She is actively looking for a job but has admitted not as hard as she could be.. I pay for her phone and will do until she gets a job. So far I help with travel, clothes etc too.

Partly it is making a point about not having a free ride. We have helped her out financially a lot the last few years and I think she takes it for granted a lot really. She is in some ways quite immature but has also suffered a bit with anxiety and depression so not entirely her fault about not having a job. Hopefully with our help this will improve.

We are ok financially but I am currently out of work due to health problems and we're by no means rich so it would be helpful to have a little extra yes.

itsbetterthanabox Tue 06-Jan-15 20:20:43

Nothing. She can pay some when's she's earning.

ocelot7 Tue 06-Jan-15 20:22:54

Moving back home as an adult it's important she participates in household tasks like cooking dinner, shopping for food, cleaning etc When my son was working pt & earning very little he made dinner/cleared up every work night.

mytartanscarf Tue 06-Jan-15 20:23:17

To me it seems a bit topsy-turvy to pay for a phone and travel and clothes (exceptions for birthday presents and so on of course) and then ask for £10 or whatever from JSA. smile £56 really is a tiny amount even for a youngster living at home.

expatinscotland Tue 06-Jan-15 20:24:41

Stop paying for her phone. She needs to be pitching in with the housework, too.

fluffling Tue 06-Jan-15 20:24:47

Message withdrawn at poster's request.

PerpetualStudent Tue 06-Jan-15 20:27:45

I would ask for nothing, but start to withdraw the 'extras' - if she can admit she's not job hunting as hard as possible, then paying for her clothes/travel etc isn't really giving her an experience of financial independence and the motivation to find something.

What support/treatment is she getting for the anxiety and depression? I've had issues with this in the past, so know how hard job hunting etc can be under those circumstances, but was lucky enough to have CBT and counselling to help me get over the worst of it - this allowed me to be confident about applications and interviews and once I was earning and doing a job I enjoyed my confidence soared.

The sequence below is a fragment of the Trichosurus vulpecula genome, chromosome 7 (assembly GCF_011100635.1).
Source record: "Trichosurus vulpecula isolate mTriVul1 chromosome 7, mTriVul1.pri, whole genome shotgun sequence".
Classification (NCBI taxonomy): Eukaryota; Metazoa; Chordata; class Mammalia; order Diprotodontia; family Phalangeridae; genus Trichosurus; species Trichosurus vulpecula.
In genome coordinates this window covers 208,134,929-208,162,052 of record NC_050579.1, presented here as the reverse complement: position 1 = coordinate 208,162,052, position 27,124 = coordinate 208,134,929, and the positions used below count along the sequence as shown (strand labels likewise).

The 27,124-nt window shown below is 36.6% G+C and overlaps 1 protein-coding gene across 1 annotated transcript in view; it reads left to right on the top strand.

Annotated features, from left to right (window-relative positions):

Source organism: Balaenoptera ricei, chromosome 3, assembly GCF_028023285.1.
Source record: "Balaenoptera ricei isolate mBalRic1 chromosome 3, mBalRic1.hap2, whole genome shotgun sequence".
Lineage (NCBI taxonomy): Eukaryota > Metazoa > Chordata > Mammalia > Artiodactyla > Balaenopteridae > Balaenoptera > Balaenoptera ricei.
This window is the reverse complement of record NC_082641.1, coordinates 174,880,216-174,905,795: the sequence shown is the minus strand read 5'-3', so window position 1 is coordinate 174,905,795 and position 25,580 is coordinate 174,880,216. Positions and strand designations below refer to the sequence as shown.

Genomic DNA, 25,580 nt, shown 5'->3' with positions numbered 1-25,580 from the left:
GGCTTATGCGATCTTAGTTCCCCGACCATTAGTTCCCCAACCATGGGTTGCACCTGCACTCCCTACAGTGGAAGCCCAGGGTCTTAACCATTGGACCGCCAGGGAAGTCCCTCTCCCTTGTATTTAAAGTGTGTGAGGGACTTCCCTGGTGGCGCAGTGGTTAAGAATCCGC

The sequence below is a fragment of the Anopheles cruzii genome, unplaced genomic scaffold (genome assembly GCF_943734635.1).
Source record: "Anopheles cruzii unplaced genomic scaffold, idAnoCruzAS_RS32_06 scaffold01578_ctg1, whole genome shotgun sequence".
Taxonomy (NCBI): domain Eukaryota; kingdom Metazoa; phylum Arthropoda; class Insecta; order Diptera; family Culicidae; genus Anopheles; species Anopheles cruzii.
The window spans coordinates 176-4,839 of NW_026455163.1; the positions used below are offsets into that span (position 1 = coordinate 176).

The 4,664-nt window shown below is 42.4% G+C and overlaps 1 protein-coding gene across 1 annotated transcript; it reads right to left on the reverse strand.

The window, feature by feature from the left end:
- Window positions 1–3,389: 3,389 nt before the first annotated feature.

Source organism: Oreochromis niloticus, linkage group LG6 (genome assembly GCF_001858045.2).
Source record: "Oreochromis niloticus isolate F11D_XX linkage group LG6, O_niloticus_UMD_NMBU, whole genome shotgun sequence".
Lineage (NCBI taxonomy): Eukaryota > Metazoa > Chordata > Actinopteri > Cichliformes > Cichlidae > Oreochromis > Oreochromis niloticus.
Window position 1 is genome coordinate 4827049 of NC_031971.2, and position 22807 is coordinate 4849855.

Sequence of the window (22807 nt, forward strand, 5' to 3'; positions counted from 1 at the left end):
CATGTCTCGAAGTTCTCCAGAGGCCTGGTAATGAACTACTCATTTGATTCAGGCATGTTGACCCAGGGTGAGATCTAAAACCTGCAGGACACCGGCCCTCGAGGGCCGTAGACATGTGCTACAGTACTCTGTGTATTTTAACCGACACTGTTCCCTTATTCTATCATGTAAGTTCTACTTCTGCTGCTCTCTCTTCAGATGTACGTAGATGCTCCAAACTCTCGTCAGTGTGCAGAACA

Mouldypineapple Tue 06-Jan-15 20:41:59

We have been paying phone as she was living away (4 hrs travel away) and wanted to make sure she could stay in touch. Clothes etc some things here and there, making sure she has some smart bits, not everything. She is not a big one for clothes shopping etc, not very girly so no make up etc but has other hobbies which require a bit of money as most things do!

We were thinking maybe 25% of her money in rent. This includes food, heating, Internet... She gets her money's worth out of that! She will have to help out around the house a bit and cook a family meal a week, and a little bit of childcare for Dd2 (5), just casual bits here and there. I don't think that's unfair.
She also needs to engage in some voluntary work until she can get a regular job. She has agreed to all these things, knows she needs to pay some rent but amount undecided as yet. I have said I will give her less/no money once home. We have in some ways enabled her to be a bit too dependent on us financially therefore she needs to learn to budget better.

Mouldypineapple Tue 06-Jan-15 20:45:02

Re Anxiety etc. she is currently on some medication for this which is helping a bit. Previously had some counselling but a while ago.

Join the discussion

Registering is free, easy, and means you can join in the discussion, watch threads, get discounts, win prizes and lots more.

Register now »

Already registered? Log in with: